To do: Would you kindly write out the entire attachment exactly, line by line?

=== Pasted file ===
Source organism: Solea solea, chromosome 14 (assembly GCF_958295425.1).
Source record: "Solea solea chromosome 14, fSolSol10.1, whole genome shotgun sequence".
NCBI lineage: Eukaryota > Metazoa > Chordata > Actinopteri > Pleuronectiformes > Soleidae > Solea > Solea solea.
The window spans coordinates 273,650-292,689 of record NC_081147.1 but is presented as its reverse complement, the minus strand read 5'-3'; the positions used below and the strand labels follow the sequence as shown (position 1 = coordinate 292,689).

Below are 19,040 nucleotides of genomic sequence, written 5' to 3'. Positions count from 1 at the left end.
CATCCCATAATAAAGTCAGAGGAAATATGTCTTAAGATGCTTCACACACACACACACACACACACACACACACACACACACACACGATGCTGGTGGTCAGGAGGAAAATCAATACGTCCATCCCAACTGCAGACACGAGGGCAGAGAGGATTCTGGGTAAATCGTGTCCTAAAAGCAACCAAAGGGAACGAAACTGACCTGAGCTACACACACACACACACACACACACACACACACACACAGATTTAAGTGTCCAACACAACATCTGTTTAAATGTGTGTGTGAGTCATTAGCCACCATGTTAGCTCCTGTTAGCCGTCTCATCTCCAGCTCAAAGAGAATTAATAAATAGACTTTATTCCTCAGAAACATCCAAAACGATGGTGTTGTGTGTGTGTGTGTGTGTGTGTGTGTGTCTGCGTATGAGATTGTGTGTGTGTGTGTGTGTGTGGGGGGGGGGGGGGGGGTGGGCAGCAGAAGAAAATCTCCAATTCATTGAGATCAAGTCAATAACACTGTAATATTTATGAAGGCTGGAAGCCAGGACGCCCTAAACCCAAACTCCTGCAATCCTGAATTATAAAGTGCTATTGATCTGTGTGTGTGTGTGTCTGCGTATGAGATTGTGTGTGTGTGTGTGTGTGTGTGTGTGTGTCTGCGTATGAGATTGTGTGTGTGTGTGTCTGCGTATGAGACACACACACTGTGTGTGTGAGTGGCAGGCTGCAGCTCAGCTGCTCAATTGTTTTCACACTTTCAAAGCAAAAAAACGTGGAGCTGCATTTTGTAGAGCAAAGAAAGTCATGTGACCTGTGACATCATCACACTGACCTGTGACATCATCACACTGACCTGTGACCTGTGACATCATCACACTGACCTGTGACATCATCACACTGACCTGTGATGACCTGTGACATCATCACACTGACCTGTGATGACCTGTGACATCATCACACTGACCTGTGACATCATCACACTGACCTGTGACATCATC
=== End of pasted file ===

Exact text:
Source organism: Solea solea, chromosome 14 (assembly GCF_958295425.1).
Source record: "Solea solea chromosome 14, fSolSol10.1, whole genome shotgun sequence".
NCBI lineage: Eukaryota > Metazoa > Chordata > Actinopteri > Pleuronectiformes > Soleidae > Solea > Solea solea.
The window spans coordinates 273,650-292,689 of record NC_081147.1 but is presented as its reverse complement, the minus strand read 5'-3'; the positions used below and the strand labels follow the sequence as shown (position 1 = coordinate 292,689).

Below are 19,040 nucleotides of genomic sequence, written 5' to 3'. Positions count from 1 at the left end.
CATCCCATAATAAAGTCAGAGGAAATATGTCTTAAGATGCTTCACACACACACACACACACACACACACACACACACACACACACGATGCTGGTGGTCAGGAGGAAAATCAATACGTCCATCCCAACTGCAGACACGAGGGCAGAGAGGATTCTGGGTAAATCGTGTCCTAAAAGCAACCAAAGGGAACGAAACTGACCTGAGCTACACACACACACACACACACACACACACACACACACAGATTTAAGTGTCCAACACAACATCTGTTTAAATGTGTGTGTGAGTCATTAGCCACCATGTTAGCTCCTGTTAGCCGTCTCATCTCCAGCTCAAAGAGAATTAATAAATAGACTTTATTCCTCAGAAACATCCAAAACGATGGTGTTGTGTGTGTGTGTGTGTGTGTGTGTGTGTCTGCGTATGAGATTGTGTGTGTGTGTGTGTGTGTGGGGGGGGGGGGGGGGGTGGGCAGCAGAAGAAAATCTCCAATTCATTGAGATCAAGTCAATAACACTGTAATATTTATGAAGGCTGGAAGCCAGGACGCCCTAAACCCAAACTCCTGCAATCCTGAATTATAAAGTGCTATTGATCTGTGTGTGTGTGTGTCTGCGTATGAGATTGTGTGTGTGTGTGTGTGTGTGTGTGTGTGTCTGCGTATGAGATTGTGTGTGTGTGTGTCTGCGTATGAGACACACACACTGTGTGTGTGAGTGGCAGGCTGCAGCTCAGCTGCTCAATTGTTTTCACACTTTCAAAGCAAAAAAACGTGGAGCTGCATTTTGTAGAGCAAAGAAAGTCATGTGACCTGTGACATCATCACACTGACCTGTGACATCATCACACTGACCTGTGACCTGTGACATCATCACACTGACCTGTGACATCATCACACTGACCTGTGATGACCTGTGACATCATCACACTGACCTGTGATGACCTGTGACATCATCACACTGACCTGTGACATCATCACACTGACCTGTGACATCATC